Naegleria fowleri Infection (Brain-Eating Amoeba Infection)

  • Medical Author:

    Sandra Gonzalez Gompf, MD, FACP is a U.S. board-certified Infectious Disease subspecialist. Dr. Gompf received a Bachelor of Science from the University of Miami, and a Medical Degree from the University of South Florida. Dr. Gompf completed residency training in Internal Medicine at the University of South Florida followed by subspecialty fellowship training there in Infectious Diseases under the directorship of Dr. John T. Sinnott, IV.

  • Medical Editor: Charles Patrick Davis, MD, PhD
    Charles Patrick Davis, MD, PhD

    Charles Patrick Davis, MD, PhD

    Dr. Charles "Pat" Davis, MD, PhD, is a board certified Emergency Medicine doctor who currently practices as a consultant and staff member for hospitals. He has a PhD in Microbiology (UT at Austin), and the MD (Univ. Texas Medical Branch, Galveston). He is a Clinical Professor (retired) in the Division of Emergency Medicine, UT Health Science Center at San Antonio, and has been the Chief of Emergency Medicine at UT Medical Branch and at UTHSCSA with over 250 publications.

What is the treatment for a Naegleria fowleri infection?

Because Naegleria meningoencephalitis is so uncommonly diagnosed and rapidly progresses to death, there are no studies comparing one treatment regimen to another, and performing comparative human studies would be unethical. This makes all uses of medications against N. fowleri "off label." Treatment is currently very intensive, and based on prior successful regimens, combinations of drugs, and advances in managing traumatic brain injuries.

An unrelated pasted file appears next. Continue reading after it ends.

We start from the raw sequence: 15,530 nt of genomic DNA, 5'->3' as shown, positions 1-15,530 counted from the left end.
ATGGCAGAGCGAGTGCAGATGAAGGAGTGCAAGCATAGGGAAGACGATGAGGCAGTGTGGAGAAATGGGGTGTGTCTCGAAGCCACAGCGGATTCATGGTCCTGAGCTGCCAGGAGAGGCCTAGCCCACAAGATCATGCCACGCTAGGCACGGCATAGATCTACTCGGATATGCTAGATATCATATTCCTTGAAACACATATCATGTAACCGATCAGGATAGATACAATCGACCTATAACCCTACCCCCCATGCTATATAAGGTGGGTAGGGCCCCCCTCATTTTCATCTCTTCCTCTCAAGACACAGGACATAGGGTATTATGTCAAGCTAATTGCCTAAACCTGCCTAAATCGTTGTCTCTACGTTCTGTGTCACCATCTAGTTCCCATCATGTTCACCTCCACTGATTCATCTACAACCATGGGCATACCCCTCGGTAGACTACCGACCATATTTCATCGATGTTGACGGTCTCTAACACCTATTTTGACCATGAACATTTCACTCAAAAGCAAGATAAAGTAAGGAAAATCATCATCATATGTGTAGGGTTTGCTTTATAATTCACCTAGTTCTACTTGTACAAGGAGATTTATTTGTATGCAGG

Amphotericin B is an intravenous (IV) drug usually used for fungal infections. It is the drug of choice but often fails if given alone. In addition to intravenous treatment, amphotericin B can be instilled directly into the spinal fluid (intrathecally). Other antifungal drugs that have shown success include fluconazole or miconazole; these may be given via IV and intrathecally. Antibiotics that kill Naegleria include azithromycin (Zithromax, Zmax, AzaSite) and rifampin (Rifadin) and are given via IV, as well.

In addition to antimicrobials, anti-inflammatory and other drugs are used to reduce brain swelling. Brain swelling may be relieved by insertion of a shunt tube (ventriculostomy) to drain excess spinal fluid. The body may be cooled to 93 F (hypothermia). The use of artificial respiration techniques such as "hyperventilation" and induced coma also help reduce swelling and protect brain function while the amoebae are killed.

The most important advance in treatment is the availability of miltefosine in the U.S. This drug, which is highly active against amoebae, was not available outside of Europe until the FDA approved its use by the CDC under an experimental treatment protocol. This made it possible to stock the drug at the CDC, from where it could be shipped within hours to a hospital. In 2013, miltefosine was used in two cases, and both patients survived. One recovered with minimal brain damage and was discharged home after two months hospitalization. The other (who was treated late into illness) suffered permanent disability. Miltefosine has been provided in other cases since without success, however, it is usually days into the infection.

In 2016, miltefosine was approved by the FDA for the treatment of a parasitic infection, leishmaniasis, and it is now commercially available. Recognizing the critical need, the pharmaceutical company, Profunda, Inc., has made a treatment supply of miltefosine available to hospitals on a consignment basis. The hospitals can stock the drug on-site in the event it is needed to treat PAM; they are charged for the drug only if it is used, and the company will restock it when it expires.

It is strongly recommended that an infectious-disease doctor and the CDC Emergency Operations Center be consulted immediately to guide therapy. Again, the CDC Emergency Operations Center is available 24/7 at 770-488-7100.

Medically Reviewed by a Doctor on 8/18/2016

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